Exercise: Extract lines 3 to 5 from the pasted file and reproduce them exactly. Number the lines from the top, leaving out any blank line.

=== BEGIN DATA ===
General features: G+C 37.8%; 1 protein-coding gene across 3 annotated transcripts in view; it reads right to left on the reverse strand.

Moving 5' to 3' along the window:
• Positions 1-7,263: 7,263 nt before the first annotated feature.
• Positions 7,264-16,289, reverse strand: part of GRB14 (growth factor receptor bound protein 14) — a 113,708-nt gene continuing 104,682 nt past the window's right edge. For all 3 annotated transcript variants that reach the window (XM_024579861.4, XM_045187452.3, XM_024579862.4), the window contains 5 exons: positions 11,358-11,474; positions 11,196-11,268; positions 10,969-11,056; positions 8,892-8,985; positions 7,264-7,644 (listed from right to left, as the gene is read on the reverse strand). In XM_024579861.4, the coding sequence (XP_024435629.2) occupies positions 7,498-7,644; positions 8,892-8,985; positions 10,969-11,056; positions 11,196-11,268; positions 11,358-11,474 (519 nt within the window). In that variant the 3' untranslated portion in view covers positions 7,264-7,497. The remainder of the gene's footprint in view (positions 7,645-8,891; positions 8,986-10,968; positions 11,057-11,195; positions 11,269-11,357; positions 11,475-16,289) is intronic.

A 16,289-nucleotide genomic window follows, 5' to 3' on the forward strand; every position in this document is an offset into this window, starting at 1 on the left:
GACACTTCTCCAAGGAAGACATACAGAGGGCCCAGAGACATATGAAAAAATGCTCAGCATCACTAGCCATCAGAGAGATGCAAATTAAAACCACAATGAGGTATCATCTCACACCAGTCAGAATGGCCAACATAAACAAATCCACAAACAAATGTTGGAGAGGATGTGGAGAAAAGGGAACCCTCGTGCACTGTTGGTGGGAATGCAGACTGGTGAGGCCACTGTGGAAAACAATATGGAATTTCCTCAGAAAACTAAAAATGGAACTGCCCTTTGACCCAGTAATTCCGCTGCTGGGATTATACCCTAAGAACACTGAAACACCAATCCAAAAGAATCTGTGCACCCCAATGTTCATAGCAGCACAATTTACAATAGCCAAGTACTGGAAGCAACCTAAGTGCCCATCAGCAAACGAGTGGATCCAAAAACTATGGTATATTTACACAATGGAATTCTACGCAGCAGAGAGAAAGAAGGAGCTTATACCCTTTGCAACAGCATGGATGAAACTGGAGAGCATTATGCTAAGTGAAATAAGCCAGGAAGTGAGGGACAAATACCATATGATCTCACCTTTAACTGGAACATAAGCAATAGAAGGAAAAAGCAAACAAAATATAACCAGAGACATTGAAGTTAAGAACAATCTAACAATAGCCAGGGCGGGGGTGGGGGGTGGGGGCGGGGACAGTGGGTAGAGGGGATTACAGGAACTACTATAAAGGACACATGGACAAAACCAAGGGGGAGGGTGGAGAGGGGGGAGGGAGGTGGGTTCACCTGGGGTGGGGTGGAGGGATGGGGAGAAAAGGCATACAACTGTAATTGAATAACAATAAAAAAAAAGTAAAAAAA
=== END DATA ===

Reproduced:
• Positions 1-7,263: 7,263 nt before the first annotated feature.
• Positions 7,264-16,289, reverse strand: part of GRB14 (growth factor receptor bound protein 14) — a 113,708-nt gene continuing 104,682 nt past the window's right edge. For all 3 annotated transcript variants that reach the window (XM_024579861.4, XM_045187452.3, XM_024579862.4), the window contains 5 exons: positions 11,358-11,474; positions 11,196-11,268; positions 10,969-11,056; positions 8,892-8,985; positions 7,264-7,644 (listed from right to left, as the gene is read on the reverse strand). In XM_024579861.4, the coding sequence (XP_024435629.2) occupies positions 7,498-7,644; positions 8,892-8,985; positions 10,969-11,056; positions 11,196-11,268; positions 11,358-11,474 (519 nt within the window). In that variant the 3' untranslated portion in view covers positions 7,264-7,497. The remainder of the gene's footprint in view (positions 7,645-8,891; positions 8,986-10,968; positions 11,057-11,195; positions 11,269-11,357; positions 11,475-16,289) is intronic.

A 16,289-nucleotide genomic window follows, 5' to 3' on the forward strand; every position in this document is an offset into this window, starting at 1 on the left: